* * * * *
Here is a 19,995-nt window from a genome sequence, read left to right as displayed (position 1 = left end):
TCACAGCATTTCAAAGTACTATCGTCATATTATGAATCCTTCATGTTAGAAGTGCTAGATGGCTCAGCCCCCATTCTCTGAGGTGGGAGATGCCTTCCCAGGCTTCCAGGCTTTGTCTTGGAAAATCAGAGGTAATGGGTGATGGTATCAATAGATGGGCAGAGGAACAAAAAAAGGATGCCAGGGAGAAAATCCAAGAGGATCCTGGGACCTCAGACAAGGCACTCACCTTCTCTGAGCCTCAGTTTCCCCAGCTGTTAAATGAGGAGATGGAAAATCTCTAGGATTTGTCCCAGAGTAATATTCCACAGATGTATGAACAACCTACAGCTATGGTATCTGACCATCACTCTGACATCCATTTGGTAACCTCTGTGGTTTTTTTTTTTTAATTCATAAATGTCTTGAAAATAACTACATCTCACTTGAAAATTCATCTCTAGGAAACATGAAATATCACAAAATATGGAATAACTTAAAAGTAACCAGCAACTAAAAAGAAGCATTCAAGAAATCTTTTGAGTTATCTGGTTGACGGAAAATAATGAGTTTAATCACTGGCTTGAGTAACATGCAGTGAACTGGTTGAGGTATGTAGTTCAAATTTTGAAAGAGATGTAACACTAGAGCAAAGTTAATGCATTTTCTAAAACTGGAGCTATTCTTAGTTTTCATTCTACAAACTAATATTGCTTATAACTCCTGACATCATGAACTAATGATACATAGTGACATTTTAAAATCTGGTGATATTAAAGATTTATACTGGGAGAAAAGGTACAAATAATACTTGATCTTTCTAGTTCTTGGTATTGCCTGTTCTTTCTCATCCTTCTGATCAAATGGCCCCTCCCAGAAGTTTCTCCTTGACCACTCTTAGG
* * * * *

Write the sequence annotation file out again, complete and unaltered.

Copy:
Here is a 19,995-nt window from a genome sequence, read left to right as displayed (position 1 = left end):
TCACAGCATTTCAAAGTACTATCGTCATATTATGAATCCTTCATGTTAGAAGTGCTAGATGGCTCAGCCCCCATTCTCTGAGGTGGGAGATGCCTTCCCAGGCTTCCAGGCTTTGTCTTGGAAAATCAGAGGTAATGGGTGATGGTATCAATAGATGGGCAGAGGAACAAAAAAAGGATGCCAGGGAGAAAATCCAAGAGGATCCTGGGACCTCAGACAAGGCACTCACCTTCTCTGAGCCTCAGTTTCCCCAGCTGTTAAATGAGGAGATGGAAAATCTCTAGGATTTGTCCCAGAGTAATATTCCACAGATGTATGAACAACCTACAGCTATGGTATCTGACCATCACTCTGACATCCATTTGGTAACCTCTGTGGTTTTTTTTTTTTAATTCATAAATGTCTTGAAAATAACTACATCTCACTTGAAAATTCATCTCTAGGAAACATGAAATATCACAAAATATGGAATAACTTAAAAGTAACCAGCAACTAAAAAGAAGCATTCAAGAAATCTTTTGAGTTATCTGGTTGACGGAAAATAATGAGTTTAATCACTGGCTTGAGTAACATGCAGTGAACTGGTTGAGGTATGTAGTTCAAATTTTGAAAGAGATGTAACACTAGAGCAAAGTTAATGCATTTTCTAAAACTGGAGCTATTCTTAGTTTTCATTCTACAAACTAATATTGCTTATAACTCCTGACATCATGAACTAATGATACATAGTGACATTTTAAAATCTGGTGATATTAAAGATTTATACTGGGAGAAAAGGTACAAATAATACTTGATCTTTCTAGTTCTTGGTATTGCCTGTTCTTTCTCATCCTTCTGATCAAATGGCCCCTCCCAGAAGTTTCTCCTTGACCACTCTTAGG